Publication Date: 11/11/2022
James C | 11/14/2022 12:0:14 PM
I said from the beginning that Biden could have used the pandemic emergency to partially forgive debt that was disbursed during the covid emergency. To use the pandemic as a reason to forgive debt from prior to the emergency is a stretch of executive authority. I hope Congress reforms how students pay back their federal loans and it would be great if they would include some forgiveness even some interest forgiveness but I don't see that as likely.
David S | 11/14/2022 10:26:05 AM
Darren C - this is 100% a political issue, especially the legal challenges to it. If I'm seeing a political argument being made, my politically charged response is simply sticking to the matter at hand.
Jackie, I think you misread what I wrote. I was criticizing Rep Foxx for assuming that those with student loan debt do not work hard or pay taxes. I've been working in financial aid for 38 years; if I thought that needy students don't work hard, that would have been a very odd career choice to make.
Jackie K | 11/14/2022 10:3:18 AM
David S - This could not be further from the truth. I have worked extremely hard since I was sixteen years old and I assure you that I pay my taxes each and every year. I did not take student loans out until I was working on my Bachelor's of Arts and Master's degree and then only took what I absolutely needed. However, no matter how much I have paid toward the loan balance, the loans never seem to go down due to the accrued interest which continues to accumulate. But thank you for placing all student loan borrowers in the same bucket without researching what you are referring too.
Darren C | 11/14/2022 9:7:37 AM
Instead of focusing on specifically divisive statements that go along party lines, it’s much more effective to have conversation around the big picture. It’s no surprise that there would be legal challenges to an unprecedented use of executive authority surrounding the unaddressed mess of education debt. Not to mention that it was very rushed out around the mid-term elections. Also, what’s the long-term plan for student loan repayment resumption in 45 days?
Encouraging people to apply, assuring them that it would go through before the legal process had fully played out was irresponsible at best. Most student loan borrowers don’t pay attention to what’s happening behind the scenes and just believe that their debt will be forgiven. There is over 1.6 trillion is educational debt in this country and not one long term solution to fixing the bloated overall cost of education in this country has been brought to the table (More Pell is not a solution). Why it should ever cost hundreds of thousands of dollars in some instances to get a bachelor’s degree in this country is beyond me.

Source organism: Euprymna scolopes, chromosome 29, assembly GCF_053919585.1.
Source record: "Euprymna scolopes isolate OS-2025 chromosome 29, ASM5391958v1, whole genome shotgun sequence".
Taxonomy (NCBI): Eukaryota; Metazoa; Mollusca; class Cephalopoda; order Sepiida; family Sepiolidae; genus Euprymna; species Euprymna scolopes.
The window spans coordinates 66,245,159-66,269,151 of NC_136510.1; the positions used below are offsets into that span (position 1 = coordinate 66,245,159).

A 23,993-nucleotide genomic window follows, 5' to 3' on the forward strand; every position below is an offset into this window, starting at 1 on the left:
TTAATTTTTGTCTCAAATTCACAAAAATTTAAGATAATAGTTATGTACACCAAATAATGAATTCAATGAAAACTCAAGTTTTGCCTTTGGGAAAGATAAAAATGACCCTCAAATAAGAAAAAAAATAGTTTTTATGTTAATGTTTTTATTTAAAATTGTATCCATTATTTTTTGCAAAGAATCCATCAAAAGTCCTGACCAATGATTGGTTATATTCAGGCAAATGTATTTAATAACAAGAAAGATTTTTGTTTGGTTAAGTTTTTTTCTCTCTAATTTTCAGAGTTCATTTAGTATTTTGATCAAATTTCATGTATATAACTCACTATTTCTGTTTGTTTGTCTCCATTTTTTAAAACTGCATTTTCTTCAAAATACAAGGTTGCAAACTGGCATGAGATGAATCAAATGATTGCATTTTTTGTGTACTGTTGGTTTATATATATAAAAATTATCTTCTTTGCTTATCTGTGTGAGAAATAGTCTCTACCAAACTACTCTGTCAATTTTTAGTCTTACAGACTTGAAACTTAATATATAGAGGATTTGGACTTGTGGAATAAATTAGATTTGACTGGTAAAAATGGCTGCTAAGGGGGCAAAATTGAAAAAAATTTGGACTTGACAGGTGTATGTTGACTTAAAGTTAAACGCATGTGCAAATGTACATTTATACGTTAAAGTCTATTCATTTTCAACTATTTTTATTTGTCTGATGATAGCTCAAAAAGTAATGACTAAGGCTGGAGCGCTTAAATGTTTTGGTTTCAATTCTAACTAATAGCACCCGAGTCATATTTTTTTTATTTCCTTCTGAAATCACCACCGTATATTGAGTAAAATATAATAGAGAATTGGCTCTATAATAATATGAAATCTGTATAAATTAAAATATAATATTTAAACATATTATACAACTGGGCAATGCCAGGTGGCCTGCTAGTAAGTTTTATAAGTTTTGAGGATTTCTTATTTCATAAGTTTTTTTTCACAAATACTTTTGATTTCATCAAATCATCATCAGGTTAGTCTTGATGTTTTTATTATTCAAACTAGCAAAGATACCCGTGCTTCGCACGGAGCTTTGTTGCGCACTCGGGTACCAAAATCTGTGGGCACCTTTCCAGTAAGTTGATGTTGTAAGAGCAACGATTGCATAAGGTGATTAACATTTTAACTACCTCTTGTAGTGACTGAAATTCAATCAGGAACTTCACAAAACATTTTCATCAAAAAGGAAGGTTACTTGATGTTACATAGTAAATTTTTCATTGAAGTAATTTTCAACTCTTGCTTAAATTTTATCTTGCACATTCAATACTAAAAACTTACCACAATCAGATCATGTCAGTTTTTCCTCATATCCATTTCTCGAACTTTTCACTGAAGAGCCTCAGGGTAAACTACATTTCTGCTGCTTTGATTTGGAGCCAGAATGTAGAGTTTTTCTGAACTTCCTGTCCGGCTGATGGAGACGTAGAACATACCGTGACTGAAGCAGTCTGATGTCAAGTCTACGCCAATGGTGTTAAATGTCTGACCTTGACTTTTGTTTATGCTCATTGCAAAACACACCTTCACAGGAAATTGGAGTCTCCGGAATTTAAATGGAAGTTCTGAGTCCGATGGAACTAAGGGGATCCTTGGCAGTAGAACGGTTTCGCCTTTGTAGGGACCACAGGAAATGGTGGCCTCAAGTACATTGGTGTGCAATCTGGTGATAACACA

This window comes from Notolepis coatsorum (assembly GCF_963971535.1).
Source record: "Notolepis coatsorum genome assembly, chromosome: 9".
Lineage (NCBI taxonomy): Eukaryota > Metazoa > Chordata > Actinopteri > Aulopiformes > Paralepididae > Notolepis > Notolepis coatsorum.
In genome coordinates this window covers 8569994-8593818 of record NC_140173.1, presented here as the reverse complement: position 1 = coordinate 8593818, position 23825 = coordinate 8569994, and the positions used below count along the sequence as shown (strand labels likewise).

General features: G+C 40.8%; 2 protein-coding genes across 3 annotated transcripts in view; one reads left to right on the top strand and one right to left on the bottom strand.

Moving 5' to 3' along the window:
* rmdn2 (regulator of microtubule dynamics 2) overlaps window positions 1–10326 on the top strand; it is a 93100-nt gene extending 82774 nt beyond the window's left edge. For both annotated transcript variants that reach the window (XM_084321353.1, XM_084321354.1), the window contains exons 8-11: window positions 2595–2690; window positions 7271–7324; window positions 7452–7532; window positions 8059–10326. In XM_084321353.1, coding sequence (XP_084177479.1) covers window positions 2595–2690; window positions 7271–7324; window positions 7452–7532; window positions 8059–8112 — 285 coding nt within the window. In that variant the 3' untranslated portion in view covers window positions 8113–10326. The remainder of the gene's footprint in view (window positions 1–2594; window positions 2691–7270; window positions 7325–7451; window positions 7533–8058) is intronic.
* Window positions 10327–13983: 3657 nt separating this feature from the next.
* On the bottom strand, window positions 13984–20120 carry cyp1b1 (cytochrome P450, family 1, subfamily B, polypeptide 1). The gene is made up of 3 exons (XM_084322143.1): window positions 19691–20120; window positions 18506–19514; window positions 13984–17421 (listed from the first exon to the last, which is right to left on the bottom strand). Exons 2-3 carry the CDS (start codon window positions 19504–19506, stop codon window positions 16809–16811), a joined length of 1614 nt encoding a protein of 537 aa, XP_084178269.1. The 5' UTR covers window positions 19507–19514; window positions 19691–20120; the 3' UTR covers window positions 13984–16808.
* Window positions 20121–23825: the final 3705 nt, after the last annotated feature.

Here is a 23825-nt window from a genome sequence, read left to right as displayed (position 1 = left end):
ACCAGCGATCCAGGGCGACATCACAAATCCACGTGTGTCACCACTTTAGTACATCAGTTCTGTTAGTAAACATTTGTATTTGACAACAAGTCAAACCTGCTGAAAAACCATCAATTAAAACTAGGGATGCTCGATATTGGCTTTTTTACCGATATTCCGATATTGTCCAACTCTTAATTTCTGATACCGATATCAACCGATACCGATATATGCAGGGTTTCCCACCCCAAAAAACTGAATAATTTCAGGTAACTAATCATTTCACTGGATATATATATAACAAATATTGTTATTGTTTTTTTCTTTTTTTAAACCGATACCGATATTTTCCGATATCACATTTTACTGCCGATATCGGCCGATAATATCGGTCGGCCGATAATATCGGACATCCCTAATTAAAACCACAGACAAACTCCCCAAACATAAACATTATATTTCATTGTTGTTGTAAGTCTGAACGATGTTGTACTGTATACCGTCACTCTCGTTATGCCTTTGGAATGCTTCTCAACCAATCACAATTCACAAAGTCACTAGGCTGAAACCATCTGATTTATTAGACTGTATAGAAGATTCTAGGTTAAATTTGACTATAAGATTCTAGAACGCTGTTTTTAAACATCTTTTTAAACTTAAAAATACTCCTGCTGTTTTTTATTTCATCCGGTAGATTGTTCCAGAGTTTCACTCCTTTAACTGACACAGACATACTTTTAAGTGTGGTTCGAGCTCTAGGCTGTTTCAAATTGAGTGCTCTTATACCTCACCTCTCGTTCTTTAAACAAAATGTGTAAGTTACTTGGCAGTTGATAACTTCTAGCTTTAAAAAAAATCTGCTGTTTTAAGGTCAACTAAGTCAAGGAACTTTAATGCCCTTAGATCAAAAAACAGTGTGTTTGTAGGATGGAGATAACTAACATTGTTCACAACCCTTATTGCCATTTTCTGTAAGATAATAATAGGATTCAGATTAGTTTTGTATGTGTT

The bottom line is that making taxpayer debt disappear is not a solution. It felt like a quick fix in the moment to give people the illusion of solving a problem. The last year or so there has been a concerted focus to find ways of forgiving education debt. The student loan system however in and of itself has not universally changed. Which would lead one believe the same catastrophic problems will appear repeatedly.
David S | 11/14/2022 8:43:01 AM
The comment from the potential chair of the House Committee on Education and Labor that "hardworking taxpayers across the country are rightfully rejoicing" seems to presume that those who benefit from and/or support student loan forgiveness are neither hardworking nor taxpayers.
Quite a statement from someone who was once a college president. But very consistent for the party whose last Secretary of Education said goodbye to our profession by saying "the 2/3 of Americans who don't go to college shouldn't have to pay for the 1/3 who do."
You must be logged in to comment on this page.